This emphasis on today set the stage for Carlos Moreno, Co-Executive Director of Big Picture Learning, who uniquely knows how the here and now of a learner’s experience shapes how he perceives and interacts with the world. As a young learner growing up in the Bronx, Moreno was assaulted and robbed on his way home from high school. The very next morning, he found himself walking that same route right back to the school—expected to return seamlessly to how everything had been the day before.

Carlos Moreno shares why he wants to innovate inequality.

That was in 1992. Today, Moreno uses his story to emphasize that “for 100’s of thousands of learners across the country, this is their reality—living with trauma with no support.” In a room jam-packed with education leaders, Moreno knew he was “preaching to the choir, but [he] needed to state the obvious—there is no one best way to prepare for the future,” and as counterintuitive as it may sound, “we need to innovate inequality.”

As he sees it, “these [conventional] policies and practices, while intended to promote equality, are actually hardening the inequality that our students are showing up to our doors with. By failing to acknowledge the unique strengths each student is coming in with, schools are providing a politically correct, yet completely destructive ‘sameness’ of opportunity.”

The power of Moreno’s seemingly unconventional call for innovating inequality was brought into greater clarity in the afternoon as the voices of unique and diverse young people came front and center. It showed up starkly for attendees: When we recognize every learner as unique, capable, and wondrous, every learner needs to be treated in a way that honors their differences.

Amplifying Learners as Leaders of this Movement

A symposium celebrating the learner-centered movement without the voices of young learners would be anything but learner-centered. Young learners, Jasmine McBride, Angel Velez, and Megan Matson, took the stage during the afternoon—inviting attendees to see learner-centered education through their eyes.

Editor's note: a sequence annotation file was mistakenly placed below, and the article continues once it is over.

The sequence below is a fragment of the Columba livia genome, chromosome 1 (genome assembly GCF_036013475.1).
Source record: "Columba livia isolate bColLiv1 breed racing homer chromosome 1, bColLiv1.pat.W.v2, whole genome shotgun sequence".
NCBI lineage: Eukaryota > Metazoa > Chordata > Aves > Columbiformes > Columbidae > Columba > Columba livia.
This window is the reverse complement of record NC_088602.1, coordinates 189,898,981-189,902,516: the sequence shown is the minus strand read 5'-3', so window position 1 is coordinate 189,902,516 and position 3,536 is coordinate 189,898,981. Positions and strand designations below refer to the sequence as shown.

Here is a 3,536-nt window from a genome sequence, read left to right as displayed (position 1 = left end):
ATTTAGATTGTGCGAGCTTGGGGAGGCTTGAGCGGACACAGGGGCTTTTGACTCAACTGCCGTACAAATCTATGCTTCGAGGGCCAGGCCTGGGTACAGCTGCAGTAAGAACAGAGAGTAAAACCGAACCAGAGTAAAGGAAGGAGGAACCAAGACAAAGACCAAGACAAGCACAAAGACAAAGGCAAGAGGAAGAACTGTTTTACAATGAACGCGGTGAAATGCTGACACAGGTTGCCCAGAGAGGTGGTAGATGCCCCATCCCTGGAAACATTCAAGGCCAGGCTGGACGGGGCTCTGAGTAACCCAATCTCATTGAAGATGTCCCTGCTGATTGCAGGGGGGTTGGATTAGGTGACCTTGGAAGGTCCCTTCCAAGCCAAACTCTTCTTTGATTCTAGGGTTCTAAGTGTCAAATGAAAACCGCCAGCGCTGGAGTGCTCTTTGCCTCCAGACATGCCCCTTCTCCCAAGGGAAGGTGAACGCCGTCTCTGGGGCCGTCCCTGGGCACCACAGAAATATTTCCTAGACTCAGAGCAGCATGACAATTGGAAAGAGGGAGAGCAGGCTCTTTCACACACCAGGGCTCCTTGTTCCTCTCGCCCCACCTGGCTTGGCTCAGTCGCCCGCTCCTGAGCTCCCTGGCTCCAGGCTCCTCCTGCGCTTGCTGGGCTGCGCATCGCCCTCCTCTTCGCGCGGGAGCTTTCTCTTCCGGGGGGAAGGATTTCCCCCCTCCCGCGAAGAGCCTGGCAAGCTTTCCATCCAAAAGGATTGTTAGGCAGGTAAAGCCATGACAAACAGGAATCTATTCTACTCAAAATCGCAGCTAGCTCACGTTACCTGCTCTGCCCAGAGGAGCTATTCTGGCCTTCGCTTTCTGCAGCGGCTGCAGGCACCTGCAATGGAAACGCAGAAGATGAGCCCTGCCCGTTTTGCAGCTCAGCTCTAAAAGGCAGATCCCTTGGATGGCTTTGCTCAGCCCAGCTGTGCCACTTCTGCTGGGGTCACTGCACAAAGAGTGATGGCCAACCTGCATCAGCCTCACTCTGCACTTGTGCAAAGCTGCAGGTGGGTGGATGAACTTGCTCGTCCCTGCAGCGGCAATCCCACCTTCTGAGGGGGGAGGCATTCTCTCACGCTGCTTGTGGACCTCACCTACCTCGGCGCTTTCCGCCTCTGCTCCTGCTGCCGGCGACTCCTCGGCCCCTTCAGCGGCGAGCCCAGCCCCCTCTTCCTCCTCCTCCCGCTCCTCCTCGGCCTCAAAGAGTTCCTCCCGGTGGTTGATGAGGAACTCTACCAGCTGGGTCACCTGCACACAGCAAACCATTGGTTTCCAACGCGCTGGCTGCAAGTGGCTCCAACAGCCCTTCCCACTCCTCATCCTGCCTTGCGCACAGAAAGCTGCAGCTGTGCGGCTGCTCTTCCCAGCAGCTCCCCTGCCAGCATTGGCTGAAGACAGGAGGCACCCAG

[from left to right] Angel Velez, Jasmine McBride, and Megan Matson were featured speakers at Education Reimagined’s 2019 Symposium.

Jasmine McBride

McBride kicked things off describing her path from being an overachiever to feeling defeated once she began high school in an environment that saw “an African American woman simply being in accelerated classes [as] a success.” As the only black student in most of her classes, she tested her teachers by sitting in the front row with her head down and headphones in, never receiving a request to pay attention while the same teacher would chastise her white peers who would do the same to get their heads up and focus.

McBride became so unmotivated by the lack of support that she dropped down to regular classes. In her new classes—now majority black, “the curriculum was so dumbed down, [McBride] was offended.” In these regular classes, learners were “being treated like Kindergartners. The teachers didn’t think anyone had the potential to be disciplined, and [McBride] knew that wasn’t true.”

After experiencing this dramatic juxtaposition, McBride was ready to search for a new learning experience that honored who she knew she was and could become. Her friend introduced her to the learner-centered High School for Recording Arts (HSRA), where she enrolled immediately.

At HSRA, McBride regained her self-confidence, sought out ways to serve her community, and most importantly, found “her purpose by testing out many different interests.” For her, the entire experience was “character refining.” She closed her time on stage with an inspiring message:

“We don’t have choice for 12 years and when we get out of high school, people expect us to know how to make decisions about our lives. That’s not how it works. For me to have that choice, I was able to choose confidence over insecurity to speak to you all today. I got to choose to harness my abilities and everything I have to offer. If every child has the opportunity to do that from the start, things will be more peaceful; there will be less crime; and I believe overall, the world will be a better place to live.”

Angel Velez

Next on stage was Angel Velez, a young man whose early years in school weren’t his best. He struggled playing the game of school. In middle school, “[his] mom was being called every other hour” to discuss his poor performance.

However, Velez, in his optimistic and upbeat way, saw this experience through the lens of Steve Maraboli—“just when I thought I was being rejected from something good, I was actually being redirected to something better.”

Velez began his high school journey at Camden Big Picture Learning Academy (CBPLA) in Camden, NJ—initially, his very last choice of school. But, to his surprise, it ended up being a learning environment “that changed [his] life for the better.” For Velez, this meant learning life skills, rather than how to take tests, and giving public presentations to demonstrate his learning, rather than studying for final exams at the end of each quarter.